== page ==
A sample drop, here organized like a simple blog.
The web service drop.io is an excellent site that allows you to store just about anything you might want—text, pictures, audio, video, phone calls, etc.—in a secure, easily accessible “drop.” This may sound pretty basic, and it is, but what makes drop.io worth your time and attention are all the fancy features surrounding it. Let me give you an example that I frequently use.
Don’t Forget Sermon Illustrations
Imagine this situation. You’re preaching on Sunday. In the course of driving to work you frequently listen to the radio, to a book-on-top, or to music or NPR, and suddenly you realize that whatever you’re listening to would be the perfect intro analogy to Sunday’s sermon. What do you do? Trust you’ll remember? You won’t. Pull over and write it down? That’s neither safe nor time-efficient. Call your voice mail? Most voice-mail boxes give you 20 seconds or so, and it’s easy to forget about them.
Each drop has its own phone number
Well, with drop.io you can just call your drop and leave yourself a message, which will be sitting in your email inbox (or feed reader, or medium of choice) when you get to work. This is simple, convenient, and fast. You can’t loose your note or forget about it (since it’s in your inbox), and you can download all your voice messages at any time. And this is just the beginning!
Imagine the possibilities
The possibilities are legion. With drop.io you never have to forget a task or appointment. If you make a promise to someone, but aren’t at your computer to add your new task to Outlook or Remember the Milk, just call your drop. What’s really cool here is that your voice messages each have dedicated web links, so you can just copy the link into your Getting Things Done tool of choice and add a due-date. Easy.
Or perhaps you are prone to dissertation-related brainstorms in the middle of exercising or long walks. No need to pause to get pen and paper! Just call your drop and keep running. Your idea will be ready and waiting for you when you get home. You can even add the link or the file itself directly into Zotero (my Bibliographic/Annotating software of choice).
As mentioned before, you can store any number of items on your drop. You can easily add web links, documents, pictures, and music. You can call your drop or send it a fax. And all of this is then available immediately in your drop to view, download, share with friends or coworkers, or simply store in a safe place until you need it.
Setting Up Your Drop
It’s easy to get started. Just go to drop.io and follow the instructions. Drops are free (you get 100 mb of space per drop) and you can have as many drops as you want (I have one for GTD, one for sermons, one for my dissertation, one for each class I teach, etc). By default your drop will be named by a random set of characters. You can change this, however. Give it a name that means something to you. I created a drop called “nerdletstest” for this guide. You can access your drop by going to http://drop.io/[Your Drop's Name]; in this case, drop.io/nerdletstest.
Be sure to check out the “Additional Settings” on the start page. If you want your drop to be private, set a password. You can than share the drop password with anyone you want, or with no one. Guests can view, add, or delete files, or you can forbid all these actions. It all depends on how you want to use your drop. All of these settings can be changed at any time.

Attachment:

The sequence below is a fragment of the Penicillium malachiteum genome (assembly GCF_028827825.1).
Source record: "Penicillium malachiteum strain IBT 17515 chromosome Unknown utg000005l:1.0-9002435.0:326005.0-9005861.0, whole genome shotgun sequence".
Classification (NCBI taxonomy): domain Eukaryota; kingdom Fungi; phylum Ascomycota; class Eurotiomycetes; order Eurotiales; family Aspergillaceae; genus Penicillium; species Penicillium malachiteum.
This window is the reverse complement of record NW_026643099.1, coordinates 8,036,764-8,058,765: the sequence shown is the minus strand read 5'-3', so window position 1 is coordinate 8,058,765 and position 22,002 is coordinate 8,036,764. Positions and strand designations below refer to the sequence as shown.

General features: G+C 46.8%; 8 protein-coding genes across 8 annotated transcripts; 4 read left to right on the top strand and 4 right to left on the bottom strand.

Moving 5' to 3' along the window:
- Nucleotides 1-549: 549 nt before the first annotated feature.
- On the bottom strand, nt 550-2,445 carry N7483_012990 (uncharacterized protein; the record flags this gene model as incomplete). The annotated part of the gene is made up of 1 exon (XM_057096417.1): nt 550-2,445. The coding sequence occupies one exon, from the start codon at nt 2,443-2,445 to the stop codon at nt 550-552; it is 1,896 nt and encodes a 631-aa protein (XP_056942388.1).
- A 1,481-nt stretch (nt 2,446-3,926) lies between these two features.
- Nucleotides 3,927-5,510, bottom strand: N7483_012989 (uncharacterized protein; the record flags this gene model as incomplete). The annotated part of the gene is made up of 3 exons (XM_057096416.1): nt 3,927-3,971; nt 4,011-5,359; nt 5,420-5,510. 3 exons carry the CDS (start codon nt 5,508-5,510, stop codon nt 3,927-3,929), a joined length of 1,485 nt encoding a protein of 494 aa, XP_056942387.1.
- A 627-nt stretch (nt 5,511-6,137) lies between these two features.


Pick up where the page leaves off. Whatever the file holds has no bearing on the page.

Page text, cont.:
Bookmark your drop so you don’t have to remember where it is. Now you can view it anywhere!
Several options for notifying yourself of new drop content.
You can use drop.io for a number of different things, but if you want to use it in the manner outlined above you will need a way to notify yourself when something has been added to your drop. There are several ways to do this, and they are all located under the “Share” tab.
The simplest notification option is to tell your drop your email address. Anytime you add something to your drop (like a phone message), you will receive an email in your inbox. (If you’re using drop.io for GTD, this is an ideal solution since your email is connected to the rest of GTD methods).
Personally, I’m a big fan of RSS Readers like Google Reader. Drop.io lets you subscribe to drops, and so my preferred notification method is by RSS (the link under Email Alerts). You can also subscribe by Podcast or send your cell phone a text message. Look around—there really is no shortage of options!
Sending Things to Your Drop
We have already mentioned that each drop has its own phone number. You can call your drop and the message you leave will be saved as a downloadable audio file. You can also use drop.io’s web interface to add files, links, text, and other items to your drop.
There are a wealth of other options, however. You can email files to your drop. You can set up conference calss through your drop. There is also a Firefox Plugin that allows you to bookmark your drops and drag-and-drop files into them.
More to Come
Drop.io is a fairly new service (though I mentioned it here last year when it was still in Beta), so expect more features soon. They have a rich programming interface, which means that there will be more and more ways to interact with our drops in the future. In short, drop.io is a great service (and an excellent replacement for the no-longer-free Jott). Give it a try, and please share your thoughts!